Thursday, May 30, 2013

BayCon, trailers and a free e-book

BayCon was last weekend in Santa Clara (read San Jose), CA. It had some competition this year in the form of two more local conventions of a similar nature, which definitely had an impact on attendance. I've never seen the dealers room so small, either.

The panels, though long (90 mins. a piece!), were great. I moderated two on Friday and sat on two more on Sunday. I brought my fiancé, Kevin, this year. He's by far a mundane, but this was his first convention. We went easy on him. ;) We both had loads of fun with my con friends old and new alike. The dance on Saturday night was uber lame, but I guess if you're 20-something and LIKE to jump up and down and flap your arms to techno, it was passable. I couldn't tell you as I couldn't stand hangin' in for more than two songs. I gave the masquerade a miss as well, opting instead to go off the reservation for dinner with buddies Bob Brown, Irene Radford, Jeff Lemkin, Dan Pietrasik (Yes, he won my flash contest, and no, it wasn't fixed. I wasn't the judge, remember?) and newbie writer Arley, who is astoundingly prolific and charming. Then we hung out in the lobby bar with Dani Kollin and a flock of new friends.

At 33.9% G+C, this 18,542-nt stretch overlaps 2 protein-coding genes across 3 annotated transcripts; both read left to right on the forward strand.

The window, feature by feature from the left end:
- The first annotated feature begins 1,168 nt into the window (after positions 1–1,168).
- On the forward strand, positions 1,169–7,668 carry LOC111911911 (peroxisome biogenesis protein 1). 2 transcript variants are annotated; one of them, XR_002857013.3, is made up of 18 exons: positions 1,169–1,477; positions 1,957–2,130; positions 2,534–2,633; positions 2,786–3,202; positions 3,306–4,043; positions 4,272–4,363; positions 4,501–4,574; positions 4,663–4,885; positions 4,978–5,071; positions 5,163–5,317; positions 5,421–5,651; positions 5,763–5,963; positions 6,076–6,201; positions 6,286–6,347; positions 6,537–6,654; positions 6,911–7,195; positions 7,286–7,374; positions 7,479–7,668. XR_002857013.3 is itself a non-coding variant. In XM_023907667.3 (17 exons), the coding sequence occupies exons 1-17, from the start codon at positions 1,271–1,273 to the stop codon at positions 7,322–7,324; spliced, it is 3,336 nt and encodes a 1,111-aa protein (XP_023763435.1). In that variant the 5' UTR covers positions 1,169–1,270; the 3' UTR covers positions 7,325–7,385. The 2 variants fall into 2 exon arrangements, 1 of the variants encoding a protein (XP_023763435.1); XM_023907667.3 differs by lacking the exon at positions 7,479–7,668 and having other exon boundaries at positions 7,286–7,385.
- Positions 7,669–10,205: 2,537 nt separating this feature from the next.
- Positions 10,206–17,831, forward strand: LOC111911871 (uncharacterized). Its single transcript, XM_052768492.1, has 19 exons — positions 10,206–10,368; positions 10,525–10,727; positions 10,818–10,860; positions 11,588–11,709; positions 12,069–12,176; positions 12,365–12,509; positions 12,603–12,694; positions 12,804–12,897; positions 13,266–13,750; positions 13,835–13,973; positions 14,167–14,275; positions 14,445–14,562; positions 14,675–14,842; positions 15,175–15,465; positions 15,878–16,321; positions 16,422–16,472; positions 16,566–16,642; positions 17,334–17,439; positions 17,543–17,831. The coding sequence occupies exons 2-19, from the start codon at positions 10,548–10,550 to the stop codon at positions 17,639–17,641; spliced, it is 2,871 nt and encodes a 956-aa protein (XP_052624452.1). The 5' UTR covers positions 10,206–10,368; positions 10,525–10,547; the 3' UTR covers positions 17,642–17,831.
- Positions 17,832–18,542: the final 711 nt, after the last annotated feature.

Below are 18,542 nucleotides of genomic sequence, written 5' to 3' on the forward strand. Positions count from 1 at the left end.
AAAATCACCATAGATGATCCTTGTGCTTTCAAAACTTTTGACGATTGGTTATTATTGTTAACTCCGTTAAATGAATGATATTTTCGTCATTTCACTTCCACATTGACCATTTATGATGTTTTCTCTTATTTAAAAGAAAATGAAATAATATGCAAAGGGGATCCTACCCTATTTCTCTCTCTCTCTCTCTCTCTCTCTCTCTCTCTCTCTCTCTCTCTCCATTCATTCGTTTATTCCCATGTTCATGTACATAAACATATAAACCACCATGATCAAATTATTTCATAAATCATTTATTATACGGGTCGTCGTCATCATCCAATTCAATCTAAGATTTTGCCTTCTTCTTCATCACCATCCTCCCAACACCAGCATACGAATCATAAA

The parties, probably because of the aforementioned low attendance were also lame. We just cruised the party floor Friday and Saturday keeping our ears open for good conversation but finding none, alas.

I did meet Shahid of Phoenix Picks in the dealers room. Now he's not just some dude. Very nice man. I enjoyed chatting with him. Which brings us to his June picks. He also gave me the first two issues of the new mag, Galaxy's Edge edited by Mike Resnick. Mike's history of science fiction magazines at the beginning of the first issue is very entertaining. I'll review the mag in the next couple of weeks here.

Phoenix Pick's free e-book for June is L. Neil Smith's The Crystal Empire.